Quite a few key Axis figures, as well as some lesser lights, also appear in the story. Adolf Hitler, Josef Goebbels, and Benito Mussolini all play a part, as well as Lord Hee-Haw (who was a real-life Nazi radio propagandist who spoke with a British accent; his broadcasts were intended to demoralize the English). Lord Hee-Haw bushwhacks Silver Streak and knocks him unconscious early in the story, but later gets paid back with interest when the Streak (piloting a British plane) shoots His Lordship full of holes:

Lord Hee-Haw bites the dust

England is saved after a furious land and air battle. A grateful Prime Minster thanks our heroes, while a handful of Germans “in the know” suspect that Hitler and the Nazis are leading their nation down the road to ruin:

This little sixteen-pager contains more action than any three full issues of present-day comics, but it’s the humor displayed in the pictures and narration which makes this story such a gem. I feel the need to remind you again that this story was published before the United States entered the war, but it’s already apparent that most Americans aren’t in the mood to take any guff from the Axis.

Hitler’s now-legendary interest in the occult was not only well-known by mid-1941 but also openly mocked in this story:

Maybe he should cut open a bratwurst and read the entrails

Hitler’s Italian allies are the subjects of even worse mockery, even by Hitler himself and (later) by the British navy:

The story also needles Hitler’s propaganda minister Josef Goebbels. I’m particularly amused by the directives posted on the wall:

It’s obvious from these panels that Americans were much more aware of their impending involvement in the war than is credited to them by many present-day historians. In this tale we have two American costumed heroes fighting on the side of the Allies (despite America’s official neutrality at this time; however, Chenault’s “Flying Tigers” were fighting as mercenaries against the Japanese at this point), and the writers and artists of period comics pulled no punches when they depicted what was actually happening in England during the dark days of 1940-41:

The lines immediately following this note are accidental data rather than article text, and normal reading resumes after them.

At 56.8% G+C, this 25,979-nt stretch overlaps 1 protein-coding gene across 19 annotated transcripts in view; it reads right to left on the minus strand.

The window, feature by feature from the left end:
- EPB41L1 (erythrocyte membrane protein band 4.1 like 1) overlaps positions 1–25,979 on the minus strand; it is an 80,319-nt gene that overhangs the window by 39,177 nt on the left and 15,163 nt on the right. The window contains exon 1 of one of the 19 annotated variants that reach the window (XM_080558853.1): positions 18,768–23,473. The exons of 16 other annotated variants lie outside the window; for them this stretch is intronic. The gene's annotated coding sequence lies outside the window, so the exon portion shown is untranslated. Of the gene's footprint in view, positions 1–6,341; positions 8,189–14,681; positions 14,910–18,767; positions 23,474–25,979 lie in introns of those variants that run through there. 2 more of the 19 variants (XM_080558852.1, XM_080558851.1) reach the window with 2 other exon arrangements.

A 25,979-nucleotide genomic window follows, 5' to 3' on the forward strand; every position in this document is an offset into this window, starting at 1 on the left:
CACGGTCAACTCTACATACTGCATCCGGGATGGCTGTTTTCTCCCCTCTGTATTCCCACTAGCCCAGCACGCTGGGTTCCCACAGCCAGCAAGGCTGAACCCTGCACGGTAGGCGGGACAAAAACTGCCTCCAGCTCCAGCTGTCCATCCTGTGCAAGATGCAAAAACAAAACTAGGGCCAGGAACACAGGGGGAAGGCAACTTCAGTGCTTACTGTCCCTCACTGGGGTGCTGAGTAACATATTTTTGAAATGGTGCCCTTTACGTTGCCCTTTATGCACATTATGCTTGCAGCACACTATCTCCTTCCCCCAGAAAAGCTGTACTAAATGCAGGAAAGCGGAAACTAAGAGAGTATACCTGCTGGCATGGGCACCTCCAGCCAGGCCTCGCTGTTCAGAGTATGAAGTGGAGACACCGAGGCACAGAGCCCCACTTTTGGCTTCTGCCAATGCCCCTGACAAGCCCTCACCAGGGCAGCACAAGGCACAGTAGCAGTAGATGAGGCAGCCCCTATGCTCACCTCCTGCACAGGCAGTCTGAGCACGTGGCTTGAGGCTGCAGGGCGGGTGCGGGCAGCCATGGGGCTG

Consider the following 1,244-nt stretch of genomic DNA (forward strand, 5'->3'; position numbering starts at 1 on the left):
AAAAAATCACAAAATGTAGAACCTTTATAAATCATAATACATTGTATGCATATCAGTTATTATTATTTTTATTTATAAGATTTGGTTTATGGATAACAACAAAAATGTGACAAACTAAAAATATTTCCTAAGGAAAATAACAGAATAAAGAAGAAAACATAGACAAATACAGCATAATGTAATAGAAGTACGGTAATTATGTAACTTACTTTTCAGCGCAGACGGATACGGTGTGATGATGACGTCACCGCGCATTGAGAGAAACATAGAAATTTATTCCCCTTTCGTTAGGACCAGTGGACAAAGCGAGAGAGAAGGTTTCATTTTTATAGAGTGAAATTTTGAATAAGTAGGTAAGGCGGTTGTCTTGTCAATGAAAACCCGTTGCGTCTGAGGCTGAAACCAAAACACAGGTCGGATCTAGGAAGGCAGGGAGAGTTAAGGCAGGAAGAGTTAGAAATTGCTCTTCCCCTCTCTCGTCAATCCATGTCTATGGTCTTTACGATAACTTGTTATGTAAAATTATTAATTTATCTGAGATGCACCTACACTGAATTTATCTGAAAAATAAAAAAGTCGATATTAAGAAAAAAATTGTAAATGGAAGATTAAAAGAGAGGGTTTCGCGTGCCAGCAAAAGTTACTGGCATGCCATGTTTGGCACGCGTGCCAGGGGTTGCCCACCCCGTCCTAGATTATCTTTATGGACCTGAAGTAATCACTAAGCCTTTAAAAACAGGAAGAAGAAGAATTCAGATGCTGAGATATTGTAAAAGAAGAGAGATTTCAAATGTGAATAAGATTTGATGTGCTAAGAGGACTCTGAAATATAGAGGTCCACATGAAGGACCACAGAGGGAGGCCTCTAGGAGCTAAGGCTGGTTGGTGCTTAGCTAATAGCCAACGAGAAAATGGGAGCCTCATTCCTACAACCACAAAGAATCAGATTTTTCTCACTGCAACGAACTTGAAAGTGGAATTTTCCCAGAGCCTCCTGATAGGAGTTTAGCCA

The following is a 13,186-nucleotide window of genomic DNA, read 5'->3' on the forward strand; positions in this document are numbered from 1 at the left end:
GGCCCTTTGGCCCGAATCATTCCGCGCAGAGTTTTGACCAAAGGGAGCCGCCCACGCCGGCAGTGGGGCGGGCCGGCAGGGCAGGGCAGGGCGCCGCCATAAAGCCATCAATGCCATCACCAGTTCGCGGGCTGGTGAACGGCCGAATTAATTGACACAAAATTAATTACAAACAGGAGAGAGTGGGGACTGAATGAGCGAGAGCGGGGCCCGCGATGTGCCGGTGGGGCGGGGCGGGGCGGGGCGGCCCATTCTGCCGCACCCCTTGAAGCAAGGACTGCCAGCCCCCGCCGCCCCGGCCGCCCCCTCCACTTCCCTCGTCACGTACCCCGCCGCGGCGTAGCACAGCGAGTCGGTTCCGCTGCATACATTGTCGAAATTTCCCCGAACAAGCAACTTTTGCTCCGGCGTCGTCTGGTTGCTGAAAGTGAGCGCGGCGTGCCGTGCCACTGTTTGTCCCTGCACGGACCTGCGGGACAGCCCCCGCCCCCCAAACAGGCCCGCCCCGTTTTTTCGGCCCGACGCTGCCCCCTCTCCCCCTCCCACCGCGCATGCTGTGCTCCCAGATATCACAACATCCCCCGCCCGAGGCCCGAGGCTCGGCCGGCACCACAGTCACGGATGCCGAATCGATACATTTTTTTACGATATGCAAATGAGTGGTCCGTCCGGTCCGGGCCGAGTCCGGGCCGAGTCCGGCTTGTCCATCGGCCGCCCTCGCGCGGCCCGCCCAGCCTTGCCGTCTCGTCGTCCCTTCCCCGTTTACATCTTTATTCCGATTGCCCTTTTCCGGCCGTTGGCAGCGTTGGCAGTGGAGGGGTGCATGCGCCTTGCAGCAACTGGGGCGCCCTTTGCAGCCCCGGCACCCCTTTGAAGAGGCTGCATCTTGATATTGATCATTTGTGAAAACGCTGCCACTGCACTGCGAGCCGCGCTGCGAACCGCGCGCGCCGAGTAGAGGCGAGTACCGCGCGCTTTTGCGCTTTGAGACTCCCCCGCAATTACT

A startling depiction of London during the Blitz

While I am seriously tickled by Daredevil Battles Hitler (as I said near the start of this post, it’s arguably the coolest comic book ever published), the panel above demonstrates that there was a very serious side to these period comics. It could be argued that many Golden Age comics themselves functioned as propaganda in an attempt to tip American support in favor of the Allied war effort. But there is also ample evidence that after Germany invaded Poland in September 1939 the average American was foursquare in the Allies’ corner anyway and that such propaganda techniques weren’t necessary. From conversations with my parents (who grew up in the pre-war and early war years) I’m of the belief that comic books such as Daredevil Battles Hitler are definitely a reflection of what the average Joe in the street was already thinking at this time, rather than an attempt to influence said thought.

We’ll have more of Daredevil Battles Hitler next time around; until then,,,

Have fun! — Steve

Copyright 2010, Steven A. Lopez. All rights reserved.